Cystometry is a test of bladder function in which pressure and volume of fluid in the bladder is measured during filling, storage, and voiding.
A cystometry study is performed to diagnose problems with urination, including incontinence, urinary retention, and recurrent urinary tract infections. The urinary bladder stores urine produced by the kidneys. The main muscle of the bladder wall, the detrusor, relaxes to allow expansion of the bladder during filling. The urethra, the tube through which urine exits, is held closed by a ring of muscle known as the urethral sphincter. As volume increases, stretching of the detrusor and pressure on the sphincter sends signals to the brain, indicating the need for urination, or voiding. Voluntary relaxation of the sphincter and automatic contractions of the detrusor allow successful and virtually complete voiding.
Urinary difficulties may occur because of weak or hyperactive sphincter or detrusor, or non-coordination of their two activities. Infection of the bladder or urethra may cause incontinence, as can obstruction of the urethra from scar tissue, prostate enlargement, or other benign or cancerous growths. Loss of sensation due to nerve damage can lead to chronic overfilling.
The mild irritation of the urinary tract necessary for insertion of the catheter may occasionally cause flushing, sweating, and nausea. Cystometry is contraindicated in patients with urinary tract infection because of the potential for false results and the possibility of exacerbating the infection.
The patient begins by emptying the bladder as much as possible. A thin plastic catheter is then gently inserted into the urethra until it reaches the bladder. Measurements are taken of the residual urine volume and bladder pressure. Pressure measurements may require a rectal probe to account for the contribution of the abdominal muscles to the pressure recording.
The bladder is then gradually filled with either warm water, room temperature water, saline solution, carbon dioxide gas, or a contrast solution for x-ray analysis, depending on the type of study being done. The patient is asked to describe sensations during filling, including temperature sensations and when the first feeling of bladder fullness occurs. Once the bladder has completely filled, the patient is asked to begin voiding, and pressure and volume measurements are again taken, as well as flow rate. It is important to instruct the patient not to strain while voiding during the test. Straining can alter the test results.
There are no special food or fluid restrictions needed to prepare for this test. The patient may be asked to stop taking certain medications in advance of the test, including sedatives, cholinergics, and anticholinergics.
Cystometry may be somewhat uncomfortable. Urinary frequency or urgency and some hematuria (reddish urine), may last for a day. Increasing fluid intake helps to flush out the bladder. Caffeinated, carbonated, or alcoholic beverages are discouraged, because they may irritate the bladder lining. A warm bath or sitz bath may be recommended to soothe the patient.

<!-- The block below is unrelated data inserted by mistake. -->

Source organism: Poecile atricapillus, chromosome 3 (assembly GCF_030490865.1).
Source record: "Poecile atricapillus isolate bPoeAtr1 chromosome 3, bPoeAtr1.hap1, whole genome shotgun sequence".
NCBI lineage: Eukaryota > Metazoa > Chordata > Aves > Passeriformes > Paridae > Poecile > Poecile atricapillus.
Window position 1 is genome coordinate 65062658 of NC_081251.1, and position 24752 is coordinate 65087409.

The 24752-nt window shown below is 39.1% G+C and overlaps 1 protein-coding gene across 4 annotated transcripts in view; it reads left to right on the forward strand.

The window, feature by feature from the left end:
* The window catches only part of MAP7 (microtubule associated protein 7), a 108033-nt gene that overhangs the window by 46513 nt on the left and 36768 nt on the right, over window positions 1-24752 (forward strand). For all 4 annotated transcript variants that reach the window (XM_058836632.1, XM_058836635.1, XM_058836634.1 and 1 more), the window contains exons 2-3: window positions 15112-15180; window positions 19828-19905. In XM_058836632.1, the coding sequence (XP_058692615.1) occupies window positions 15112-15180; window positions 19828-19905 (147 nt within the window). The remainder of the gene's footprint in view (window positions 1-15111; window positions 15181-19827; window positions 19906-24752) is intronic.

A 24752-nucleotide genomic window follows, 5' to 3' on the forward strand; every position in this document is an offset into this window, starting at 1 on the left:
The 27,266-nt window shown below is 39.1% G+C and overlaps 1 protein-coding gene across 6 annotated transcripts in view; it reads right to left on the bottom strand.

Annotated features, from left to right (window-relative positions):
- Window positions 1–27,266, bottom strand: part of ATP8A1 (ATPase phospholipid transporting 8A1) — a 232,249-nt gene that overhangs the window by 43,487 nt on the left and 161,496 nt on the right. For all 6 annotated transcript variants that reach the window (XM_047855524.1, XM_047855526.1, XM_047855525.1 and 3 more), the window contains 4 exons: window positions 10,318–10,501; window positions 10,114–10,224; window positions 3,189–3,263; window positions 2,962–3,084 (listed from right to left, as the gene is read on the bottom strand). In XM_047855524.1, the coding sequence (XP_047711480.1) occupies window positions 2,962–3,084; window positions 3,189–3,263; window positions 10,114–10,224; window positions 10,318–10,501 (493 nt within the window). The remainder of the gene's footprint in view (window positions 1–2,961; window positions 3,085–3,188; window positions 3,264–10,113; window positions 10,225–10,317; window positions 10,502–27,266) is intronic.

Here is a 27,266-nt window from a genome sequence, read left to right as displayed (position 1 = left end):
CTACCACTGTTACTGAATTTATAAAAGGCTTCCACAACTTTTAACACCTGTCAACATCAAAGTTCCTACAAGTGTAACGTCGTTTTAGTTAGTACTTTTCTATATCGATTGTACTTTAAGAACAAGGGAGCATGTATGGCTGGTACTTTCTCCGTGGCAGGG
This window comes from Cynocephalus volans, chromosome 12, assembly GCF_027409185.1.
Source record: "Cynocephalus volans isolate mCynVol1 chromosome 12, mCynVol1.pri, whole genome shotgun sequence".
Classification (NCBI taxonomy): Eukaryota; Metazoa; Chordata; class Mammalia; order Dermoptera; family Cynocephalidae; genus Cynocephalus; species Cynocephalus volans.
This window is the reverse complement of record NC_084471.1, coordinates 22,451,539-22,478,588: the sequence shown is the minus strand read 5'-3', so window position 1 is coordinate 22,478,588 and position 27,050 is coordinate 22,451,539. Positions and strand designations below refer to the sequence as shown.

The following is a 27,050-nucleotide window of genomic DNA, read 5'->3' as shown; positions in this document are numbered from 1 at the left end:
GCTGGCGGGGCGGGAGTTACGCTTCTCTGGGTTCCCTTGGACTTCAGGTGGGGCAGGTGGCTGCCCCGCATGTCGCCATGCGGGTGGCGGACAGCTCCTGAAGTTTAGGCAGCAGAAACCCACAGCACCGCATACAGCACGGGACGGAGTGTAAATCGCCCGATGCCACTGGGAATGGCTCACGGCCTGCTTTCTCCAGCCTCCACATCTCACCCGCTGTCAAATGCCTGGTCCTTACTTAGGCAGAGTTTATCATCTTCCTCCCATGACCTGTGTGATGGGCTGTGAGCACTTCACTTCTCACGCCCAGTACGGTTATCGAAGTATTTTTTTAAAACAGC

There is a risk of upper or lower urinary infection due to tearing of the urethral lining. Although extremely rare, in some male patients, infection of the epididymis (tubules at the back of the testis) can occur and lead to infertility. Damage to the urethra or bladder sometimes occurs but usually heals without treatment. Rarely an allergic reaction may occur due to the contrast dye or medications.
Patients should notify their health care provider if they develop any of these symptoms:
- blood in the urine beyond several voidings
- fever or chills
- lower back pain
The normal bladder should not begin contractions during filling and should initially expand without resistance. A feeling of fullness occurs with a volume of 100-200 ml. Adult bladder capacity varies dependent on gender. Normal adult female bladder capacity ranges between 250 to 550 ml, and normal adult male capacity ranges from 350 to 750 ml. The sphincter should relax and open when the patient wills it, accompanied by detrusor contractions. During voiding, detrusor contraction should be smooth and lead to a steady urine stream.
Inability of the bladder to relax during filling, or low bladder volume, may indicate interstitial cystitis, prostate enlargement, or bladder cancer. Contraction of the bladder during filling may be due to irritation from infection or cysts, obstruction of the bladder outlet, or neurological disease such as stroke, multiple sclerosis, or spinal cord injury. Diminished sensation may occur with nerve lesions, peripheral neuropathy, or chronic overfilling.
Health care team roles
A cystometry may be performed in the hospital, doctor's office, or outpatient facility by a physician or nurse.
Anticholinergics— Drugs that prevent the action of acetylcholine, a compound released by nerve endings.
Cholinergics— Drugs that mimic the action of acetylcholine, a compound released by nerve endings.
Detrusor— Muscle of the bladder wall.
Residual urine volume— Amount of urine remaining after voiding.
Sphincter— Ring of muscle between the bladder and the urethra that functions to close off the urethra.
Urethra— Tube which empties urine from the bladder to the exterior of the body.
Lamm, D. L., A. S. Paola, and F. A. Paola. Campbell's Urology: Review and Assessment. Philadelphia: W.B. Saunders, 1995.
American Nephrology Nurses Association. ANNA National Office, East Holly Avenue, Box 56, Pitman, NJ 08071-0056. (888) 600-2662. 〈http://anna.inurse.com〉.
Society of Urologic Nurses and Associates. National Headquarters, East Holly Avenue, Box 56, Pitman, NJ 08071-0056. (888) TAP-SUNA. 〈http://www.suna.org/〉.
Kidney Information Clearing House. 〈http://www.renalnet.org/〉.